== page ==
British waters are being invaded by a wave of species making their way in from the sea, according to a new study. While foreign varieties of barnacles, brown seaweed and kelp may not sound dramatic, they are, in effect, slipping in under the radar, their progress hastened by climate change, according to Dr Nova Mieszkowska from the Marine Biological Association.
Their arrival will add to pressure on native species already under siege by a range of marine invaders to Britain's shores such as the American red signal crayfish and the Pacific oyster. Some have arrived as a result of climate change, while others have made their way here on ships' hulls, in ballast water or through the global trade in aquaculture.
"All of these alterations to our ecosystems are impacting biodiversity. We are likely to face a loss in native biodiversity as warming forces our species out of many of their habitats," said Dr Mieszkowska, whose research, based on data stretching back more than 50 years, was presented at the First World Conference on Marine Biodiversity in Valencia this month.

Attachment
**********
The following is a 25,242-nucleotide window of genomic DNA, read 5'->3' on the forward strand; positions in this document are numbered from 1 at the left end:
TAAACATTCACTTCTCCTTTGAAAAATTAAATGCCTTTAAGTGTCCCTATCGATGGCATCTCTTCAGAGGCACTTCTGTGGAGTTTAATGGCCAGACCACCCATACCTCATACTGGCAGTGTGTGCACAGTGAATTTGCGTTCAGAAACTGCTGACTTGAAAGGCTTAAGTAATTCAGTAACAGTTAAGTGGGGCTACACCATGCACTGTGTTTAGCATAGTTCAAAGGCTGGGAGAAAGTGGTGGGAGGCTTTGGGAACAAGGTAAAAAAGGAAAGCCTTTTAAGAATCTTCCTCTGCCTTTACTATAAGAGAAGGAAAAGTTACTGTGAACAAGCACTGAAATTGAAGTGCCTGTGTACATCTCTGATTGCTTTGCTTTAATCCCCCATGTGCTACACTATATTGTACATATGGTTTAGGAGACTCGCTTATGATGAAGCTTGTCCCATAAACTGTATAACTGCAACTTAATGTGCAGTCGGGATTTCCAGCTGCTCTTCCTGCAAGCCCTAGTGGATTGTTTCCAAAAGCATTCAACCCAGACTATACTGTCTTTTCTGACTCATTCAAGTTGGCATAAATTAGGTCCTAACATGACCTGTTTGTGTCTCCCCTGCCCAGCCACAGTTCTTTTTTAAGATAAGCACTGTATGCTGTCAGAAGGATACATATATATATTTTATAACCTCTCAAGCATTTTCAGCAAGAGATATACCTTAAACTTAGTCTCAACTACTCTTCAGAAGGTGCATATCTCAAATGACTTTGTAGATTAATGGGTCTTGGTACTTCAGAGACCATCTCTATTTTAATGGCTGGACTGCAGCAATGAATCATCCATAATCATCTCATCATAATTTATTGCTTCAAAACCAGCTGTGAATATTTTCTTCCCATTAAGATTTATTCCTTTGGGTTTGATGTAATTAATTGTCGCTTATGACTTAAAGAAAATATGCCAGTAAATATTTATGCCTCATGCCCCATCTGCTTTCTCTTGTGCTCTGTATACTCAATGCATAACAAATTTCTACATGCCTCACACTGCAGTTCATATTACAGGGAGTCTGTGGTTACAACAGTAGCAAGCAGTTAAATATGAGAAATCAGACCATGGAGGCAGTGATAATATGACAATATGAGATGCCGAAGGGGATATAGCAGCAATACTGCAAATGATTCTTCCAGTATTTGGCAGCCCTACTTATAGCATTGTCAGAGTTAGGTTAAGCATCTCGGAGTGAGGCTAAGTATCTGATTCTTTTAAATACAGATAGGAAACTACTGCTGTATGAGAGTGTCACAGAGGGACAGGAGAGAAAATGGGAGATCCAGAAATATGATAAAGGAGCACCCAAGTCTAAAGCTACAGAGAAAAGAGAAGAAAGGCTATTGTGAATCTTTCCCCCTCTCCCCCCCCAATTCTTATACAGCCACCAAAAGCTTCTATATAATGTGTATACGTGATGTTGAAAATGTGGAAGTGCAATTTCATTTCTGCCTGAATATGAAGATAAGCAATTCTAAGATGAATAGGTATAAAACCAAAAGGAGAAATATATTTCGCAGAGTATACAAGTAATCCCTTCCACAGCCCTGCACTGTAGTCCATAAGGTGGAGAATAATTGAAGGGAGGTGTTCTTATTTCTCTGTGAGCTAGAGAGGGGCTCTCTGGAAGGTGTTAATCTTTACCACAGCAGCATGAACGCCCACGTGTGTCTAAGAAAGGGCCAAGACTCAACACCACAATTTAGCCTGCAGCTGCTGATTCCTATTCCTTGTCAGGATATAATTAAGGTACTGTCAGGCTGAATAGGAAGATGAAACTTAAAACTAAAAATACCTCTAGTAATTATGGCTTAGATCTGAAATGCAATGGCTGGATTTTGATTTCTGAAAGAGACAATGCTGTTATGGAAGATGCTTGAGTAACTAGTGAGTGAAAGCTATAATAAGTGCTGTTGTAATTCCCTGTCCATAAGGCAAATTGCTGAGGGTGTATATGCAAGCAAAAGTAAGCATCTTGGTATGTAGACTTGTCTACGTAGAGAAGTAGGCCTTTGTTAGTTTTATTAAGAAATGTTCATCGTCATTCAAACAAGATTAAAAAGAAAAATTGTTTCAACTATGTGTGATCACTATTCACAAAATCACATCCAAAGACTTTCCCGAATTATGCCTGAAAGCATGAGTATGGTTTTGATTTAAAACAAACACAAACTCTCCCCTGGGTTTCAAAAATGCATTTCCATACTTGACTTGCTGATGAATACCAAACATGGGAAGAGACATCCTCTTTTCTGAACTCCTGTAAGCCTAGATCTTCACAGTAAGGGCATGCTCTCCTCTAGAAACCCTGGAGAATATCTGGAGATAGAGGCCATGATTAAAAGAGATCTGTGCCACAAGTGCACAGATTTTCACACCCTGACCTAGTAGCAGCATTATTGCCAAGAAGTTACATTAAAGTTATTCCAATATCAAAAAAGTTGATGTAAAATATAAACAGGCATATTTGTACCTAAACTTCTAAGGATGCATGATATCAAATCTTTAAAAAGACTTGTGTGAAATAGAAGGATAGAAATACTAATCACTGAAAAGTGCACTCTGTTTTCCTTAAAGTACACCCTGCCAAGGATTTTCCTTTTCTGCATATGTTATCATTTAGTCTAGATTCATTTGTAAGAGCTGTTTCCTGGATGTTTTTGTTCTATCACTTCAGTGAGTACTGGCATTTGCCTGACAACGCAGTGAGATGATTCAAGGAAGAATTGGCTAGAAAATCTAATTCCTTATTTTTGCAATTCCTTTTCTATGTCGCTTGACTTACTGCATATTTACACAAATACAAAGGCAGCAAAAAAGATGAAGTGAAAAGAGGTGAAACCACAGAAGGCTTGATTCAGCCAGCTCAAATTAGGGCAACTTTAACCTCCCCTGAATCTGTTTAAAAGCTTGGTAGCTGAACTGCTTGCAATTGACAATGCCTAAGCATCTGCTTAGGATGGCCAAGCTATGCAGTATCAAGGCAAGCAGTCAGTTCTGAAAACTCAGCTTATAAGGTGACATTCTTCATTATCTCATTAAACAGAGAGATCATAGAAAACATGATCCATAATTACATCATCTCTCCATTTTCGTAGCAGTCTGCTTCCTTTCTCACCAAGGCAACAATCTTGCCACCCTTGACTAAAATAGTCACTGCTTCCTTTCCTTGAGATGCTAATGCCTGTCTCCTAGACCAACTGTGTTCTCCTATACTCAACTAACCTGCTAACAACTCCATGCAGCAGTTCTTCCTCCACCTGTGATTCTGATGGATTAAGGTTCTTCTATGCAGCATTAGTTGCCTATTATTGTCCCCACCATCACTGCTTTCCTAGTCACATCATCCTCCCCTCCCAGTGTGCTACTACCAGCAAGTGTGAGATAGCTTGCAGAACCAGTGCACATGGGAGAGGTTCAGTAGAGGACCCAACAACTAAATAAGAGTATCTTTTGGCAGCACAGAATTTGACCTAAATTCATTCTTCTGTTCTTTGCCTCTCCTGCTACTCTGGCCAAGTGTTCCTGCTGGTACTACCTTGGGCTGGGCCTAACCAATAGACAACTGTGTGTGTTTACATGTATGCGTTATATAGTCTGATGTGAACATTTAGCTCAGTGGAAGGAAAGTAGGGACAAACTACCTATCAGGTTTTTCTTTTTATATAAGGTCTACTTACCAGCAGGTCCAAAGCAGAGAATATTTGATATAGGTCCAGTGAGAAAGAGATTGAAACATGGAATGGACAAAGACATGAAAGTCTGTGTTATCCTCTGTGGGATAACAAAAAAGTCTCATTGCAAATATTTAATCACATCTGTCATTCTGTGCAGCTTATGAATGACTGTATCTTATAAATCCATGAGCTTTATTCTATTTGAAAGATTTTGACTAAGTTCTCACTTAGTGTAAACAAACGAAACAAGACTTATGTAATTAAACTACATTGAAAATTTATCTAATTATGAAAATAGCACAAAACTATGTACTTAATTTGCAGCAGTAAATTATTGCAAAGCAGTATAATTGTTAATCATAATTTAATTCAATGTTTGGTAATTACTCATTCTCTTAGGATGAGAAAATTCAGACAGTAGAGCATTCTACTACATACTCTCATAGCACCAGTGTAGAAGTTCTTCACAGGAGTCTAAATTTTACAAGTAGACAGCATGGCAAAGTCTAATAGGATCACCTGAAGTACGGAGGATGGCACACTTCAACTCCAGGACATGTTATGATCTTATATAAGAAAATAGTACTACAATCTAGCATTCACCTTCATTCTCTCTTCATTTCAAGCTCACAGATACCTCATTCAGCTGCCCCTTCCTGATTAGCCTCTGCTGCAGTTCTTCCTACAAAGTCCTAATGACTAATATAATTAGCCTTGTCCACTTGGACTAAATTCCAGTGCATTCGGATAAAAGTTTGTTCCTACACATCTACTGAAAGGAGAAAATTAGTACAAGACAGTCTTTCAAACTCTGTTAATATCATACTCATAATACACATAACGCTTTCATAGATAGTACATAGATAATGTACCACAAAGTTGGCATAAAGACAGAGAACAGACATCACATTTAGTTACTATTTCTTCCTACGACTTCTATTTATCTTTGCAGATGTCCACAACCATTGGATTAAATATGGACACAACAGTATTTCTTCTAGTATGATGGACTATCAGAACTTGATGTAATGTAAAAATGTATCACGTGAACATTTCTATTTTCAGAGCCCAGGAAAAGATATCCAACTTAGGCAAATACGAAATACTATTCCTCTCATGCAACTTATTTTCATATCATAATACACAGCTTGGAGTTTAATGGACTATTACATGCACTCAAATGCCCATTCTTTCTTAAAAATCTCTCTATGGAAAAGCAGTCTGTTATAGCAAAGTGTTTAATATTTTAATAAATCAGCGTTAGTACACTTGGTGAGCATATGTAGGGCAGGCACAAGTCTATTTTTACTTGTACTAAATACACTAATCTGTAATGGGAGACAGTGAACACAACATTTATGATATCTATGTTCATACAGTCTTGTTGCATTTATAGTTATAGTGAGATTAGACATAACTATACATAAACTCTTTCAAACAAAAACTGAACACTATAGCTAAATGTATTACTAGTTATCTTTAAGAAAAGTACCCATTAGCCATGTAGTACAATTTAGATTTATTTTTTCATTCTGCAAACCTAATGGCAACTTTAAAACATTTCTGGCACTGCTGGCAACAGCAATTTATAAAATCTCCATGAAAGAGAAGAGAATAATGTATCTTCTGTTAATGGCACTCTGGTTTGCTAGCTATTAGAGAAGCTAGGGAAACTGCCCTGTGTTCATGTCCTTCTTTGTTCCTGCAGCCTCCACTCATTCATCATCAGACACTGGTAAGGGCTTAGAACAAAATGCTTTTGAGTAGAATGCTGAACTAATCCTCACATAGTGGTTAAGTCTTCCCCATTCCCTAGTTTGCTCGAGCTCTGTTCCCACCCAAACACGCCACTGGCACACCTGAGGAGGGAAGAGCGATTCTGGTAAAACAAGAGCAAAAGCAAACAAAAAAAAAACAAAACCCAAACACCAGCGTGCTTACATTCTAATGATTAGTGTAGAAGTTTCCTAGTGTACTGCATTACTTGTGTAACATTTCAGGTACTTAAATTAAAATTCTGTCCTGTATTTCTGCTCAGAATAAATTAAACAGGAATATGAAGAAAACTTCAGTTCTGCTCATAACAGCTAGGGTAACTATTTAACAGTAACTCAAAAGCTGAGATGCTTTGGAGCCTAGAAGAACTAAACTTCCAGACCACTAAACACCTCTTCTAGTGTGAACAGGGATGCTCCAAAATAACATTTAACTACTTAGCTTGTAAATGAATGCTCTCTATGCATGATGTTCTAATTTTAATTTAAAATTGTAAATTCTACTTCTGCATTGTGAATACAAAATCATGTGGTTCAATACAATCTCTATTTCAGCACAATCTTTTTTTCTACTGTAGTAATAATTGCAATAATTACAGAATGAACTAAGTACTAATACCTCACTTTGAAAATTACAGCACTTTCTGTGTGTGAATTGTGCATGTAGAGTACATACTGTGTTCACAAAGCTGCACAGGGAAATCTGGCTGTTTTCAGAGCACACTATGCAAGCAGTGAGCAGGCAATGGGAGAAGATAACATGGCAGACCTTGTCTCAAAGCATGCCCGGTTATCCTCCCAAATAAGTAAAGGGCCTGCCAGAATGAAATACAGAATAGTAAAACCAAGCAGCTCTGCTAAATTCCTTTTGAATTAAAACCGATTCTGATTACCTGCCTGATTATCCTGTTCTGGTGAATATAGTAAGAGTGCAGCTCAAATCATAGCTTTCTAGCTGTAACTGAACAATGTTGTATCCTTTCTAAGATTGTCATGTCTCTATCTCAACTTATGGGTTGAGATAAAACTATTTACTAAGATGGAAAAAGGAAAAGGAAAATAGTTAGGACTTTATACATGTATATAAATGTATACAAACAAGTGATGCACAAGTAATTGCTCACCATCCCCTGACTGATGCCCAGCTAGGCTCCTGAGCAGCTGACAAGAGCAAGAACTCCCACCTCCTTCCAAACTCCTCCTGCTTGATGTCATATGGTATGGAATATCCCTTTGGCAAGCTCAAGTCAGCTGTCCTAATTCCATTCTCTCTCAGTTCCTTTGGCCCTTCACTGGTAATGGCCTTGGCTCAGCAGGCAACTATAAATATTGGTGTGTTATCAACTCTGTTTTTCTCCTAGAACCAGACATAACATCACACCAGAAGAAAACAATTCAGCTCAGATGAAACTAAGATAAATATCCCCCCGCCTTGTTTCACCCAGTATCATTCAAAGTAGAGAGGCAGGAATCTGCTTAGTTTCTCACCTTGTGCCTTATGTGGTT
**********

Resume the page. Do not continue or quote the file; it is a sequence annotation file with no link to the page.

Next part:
"The worst-case scenario is that aliens will continue to arrive and become established, and that we may see a progression towards globalisation of fauna, whereby communities in several remote countries all have a similar list of species instead of the diversity that we see today."
Veined rapa whelk
This mollusc feeds on clams and is already in British waters. It may spread through ballast waters of ships.
Green sea fingers
This Pacific seaweed has been blamed for the decline of native varieties such as velvet horn.
First imported for commercial farming in the 1970s, has since escaped into the wild and is displacing native oysters.
The rapid growth of this species along Britain's south coast could destroy scallop beds.
American red signal crayfish
Initially bred on farms for the restaurant trade, now a major problem in river systems. It will eat almost anything it can find and burrows into the sides of riverbanks.
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